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Frankly, I think the game needs an encyclopedia. And by that I mean, it needs a way for players to read the rules they're playing by, because not all of them are going to be familiar with DnD 5e. As someone who's played a fair amount of 5e, I've spoken with a lot of players who either have never played DnD or only played earlier editions who were quite confused by many of the rules for combat, spells, etc. This could be fixed with two things:

1) Tooltips - the game needs a system that a) actually shows what kind of modifiers players are getting and b) has tooltips for those modifiers that explain what they are. This is implemented in some systems, but hasn't been implemented in some areas where those modifiers can get a bit convoluted and confusing.

2) An option to flip open the BG3 version of the Player's Handbook and see why things happen the way they happen. Basically, give us an in-game encyclopedia. Sure, a lot of players don't use in-game encyclopedias (and they're the ones who will need tooltips), but some players would definitely benefit from having a feature like this.


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+ Infinity. There have been so many threads of people asking clarifying questions about the rules or otherwise not understanding game mechanics. I can't imagine how many other confused people there have been who didn't end up posting anything here.

The game should contain all the information necessary to understand it. I don't know why it doesn't. Players should not be required to exit the game and google "D&D 5e rules" in order to understand how to play.

Originally Posted by maxoverload
1) Tooltips - the game needs a system that a) actually shows what kind of modifiers players are getting and b) has tooltips for those modifiers that explain what they are. This is implemented in some systems, but hasn't been implemented in some areas where those modifiers can get a bit convoluted and confusing.
Yes
Originally Posted by maxoverload
2) An option to flip open the BG3 version of the Player's Handbook and see why things happen the way they happen. Basically, give us an in-game encyclopedia. Sure, a lot of players don't use in-game encyclopedias (and they're the ones who will need tooltips), but some players would definitely benefit from having a feature like this.
Yes, with the addition: various terms we encounter while playing (Advantage, Saving Throw, Tiefling, Backstab, Disengage, Nature Check, Baldur's Gate, etc) should be highlighted. When hovered over or clicked, they should either bring up a pop-up explaining them or open the encyclopedia to the relevant page.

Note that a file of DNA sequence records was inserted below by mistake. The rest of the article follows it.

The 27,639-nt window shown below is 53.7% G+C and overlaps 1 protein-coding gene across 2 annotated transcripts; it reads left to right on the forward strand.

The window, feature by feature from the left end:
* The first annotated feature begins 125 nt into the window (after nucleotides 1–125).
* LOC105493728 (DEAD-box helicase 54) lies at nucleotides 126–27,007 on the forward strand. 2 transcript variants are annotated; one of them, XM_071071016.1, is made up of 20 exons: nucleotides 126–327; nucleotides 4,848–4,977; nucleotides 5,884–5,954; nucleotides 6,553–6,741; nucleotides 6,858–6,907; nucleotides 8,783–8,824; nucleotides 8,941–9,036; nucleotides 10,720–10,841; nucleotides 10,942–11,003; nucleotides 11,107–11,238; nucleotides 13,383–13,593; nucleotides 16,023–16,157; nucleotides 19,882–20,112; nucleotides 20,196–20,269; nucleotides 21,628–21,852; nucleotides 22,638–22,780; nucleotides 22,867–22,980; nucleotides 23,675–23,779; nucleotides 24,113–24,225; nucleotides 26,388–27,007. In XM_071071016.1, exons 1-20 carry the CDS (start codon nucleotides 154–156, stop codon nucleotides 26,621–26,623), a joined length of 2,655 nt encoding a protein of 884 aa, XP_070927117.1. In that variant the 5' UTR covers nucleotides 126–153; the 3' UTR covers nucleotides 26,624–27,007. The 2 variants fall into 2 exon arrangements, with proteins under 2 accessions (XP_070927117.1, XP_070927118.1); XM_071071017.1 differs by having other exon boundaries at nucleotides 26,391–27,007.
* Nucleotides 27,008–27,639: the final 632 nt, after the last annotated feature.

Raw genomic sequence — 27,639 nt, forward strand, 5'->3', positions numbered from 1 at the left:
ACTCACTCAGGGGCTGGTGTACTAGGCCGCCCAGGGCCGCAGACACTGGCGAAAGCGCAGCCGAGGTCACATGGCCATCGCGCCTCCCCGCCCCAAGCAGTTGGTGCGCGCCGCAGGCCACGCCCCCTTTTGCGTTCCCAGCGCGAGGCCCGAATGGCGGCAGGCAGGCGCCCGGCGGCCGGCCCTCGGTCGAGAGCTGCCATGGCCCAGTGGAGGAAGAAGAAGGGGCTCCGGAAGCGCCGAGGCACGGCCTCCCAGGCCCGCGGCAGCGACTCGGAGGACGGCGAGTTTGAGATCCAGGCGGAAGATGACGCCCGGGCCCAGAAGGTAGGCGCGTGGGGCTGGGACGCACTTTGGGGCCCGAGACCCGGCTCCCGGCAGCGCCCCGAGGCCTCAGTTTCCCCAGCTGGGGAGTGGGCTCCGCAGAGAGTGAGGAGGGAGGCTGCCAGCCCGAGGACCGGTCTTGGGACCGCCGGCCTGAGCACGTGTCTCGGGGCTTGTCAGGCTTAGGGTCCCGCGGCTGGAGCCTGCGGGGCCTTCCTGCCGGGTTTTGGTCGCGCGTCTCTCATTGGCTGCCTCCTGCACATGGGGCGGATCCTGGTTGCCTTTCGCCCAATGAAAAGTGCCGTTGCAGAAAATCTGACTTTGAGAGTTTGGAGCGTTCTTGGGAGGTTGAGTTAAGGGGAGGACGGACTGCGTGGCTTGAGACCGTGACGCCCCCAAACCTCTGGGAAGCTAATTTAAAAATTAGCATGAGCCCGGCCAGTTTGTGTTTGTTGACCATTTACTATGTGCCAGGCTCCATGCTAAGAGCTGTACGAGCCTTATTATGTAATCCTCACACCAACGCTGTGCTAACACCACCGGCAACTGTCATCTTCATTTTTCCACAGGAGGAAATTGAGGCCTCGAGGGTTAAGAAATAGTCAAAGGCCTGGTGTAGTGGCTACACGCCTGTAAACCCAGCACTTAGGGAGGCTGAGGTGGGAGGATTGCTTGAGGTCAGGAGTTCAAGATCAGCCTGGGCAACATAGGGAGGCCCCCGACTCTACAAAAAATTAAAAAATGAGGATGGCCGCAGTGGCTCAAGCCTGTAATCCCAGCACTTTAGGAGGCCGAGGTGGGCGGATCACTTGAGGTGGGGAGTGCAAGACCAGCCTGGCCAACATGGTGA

Also, the game obviously needs a better tutorial. Maybe a more laid back one, where you're not trying to escape a burning, flying, devil- and mindflayer-infested ship that is in hell and so can focus more on learning the mechanics instead of the spectacle.

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Character creation should also be improved.

Just check how pathfinder is explaining those complex rules. It's not perfect but it's way better than the too short description of abilities we have in BG3.

The character sheet should also explain a lot of thing.

Something has to be done and it has to be very consistent.

Last edited by Maximuuus; 06/05/21 04:08 PM.
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Pillars of Eternity 2 does this well. There are tooltips all over the place - any word in the text that is related to either a game mechanic or lore has an explanation when you hover over it. I think (it's been a little bit) you can look up the rules if you need a more detailed explanation. And most of the loading screen text is reminders about some of the easier-to-forget keywords, so game concepts get reinforced all the time.

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+1 I very much approve of this suggestion.


Hoot hoot, stranger! Fairly new to CRPGs, but I tried my best to provide some feedback regardless! <3 Read it here: My Open Letter to Larian
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[q
Also, the game obviously needs a better tutorial. Maybe a more laid back one, where you're not trying to escape a burning, flying, devil- and mindflayer-infested ship that is in hell and so can focus more on learning the mechanics instead of the spectacle.[/quote]


Like maybe the point at where you are about to get captured by the Ghaik ? While running for your life based on your origin trait, or wilderness if you are a Druid, you can learn:

Movement
Camera usage
Skills like jump, hide, shove, help
Skill proficiency checks
Hotbar
Key Terms and definitions
Casting Spells for those that are casters
Cantrips vs spell slots

THAT I think would be an excellent tutorial as it would help tie in the story element instead of you just wake up on the Nautiloid.

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Ya +1, there were a few things that caught me off guard for sure.

I'd link the warhammer online book for the 100th time, but I just don't have the energy right now.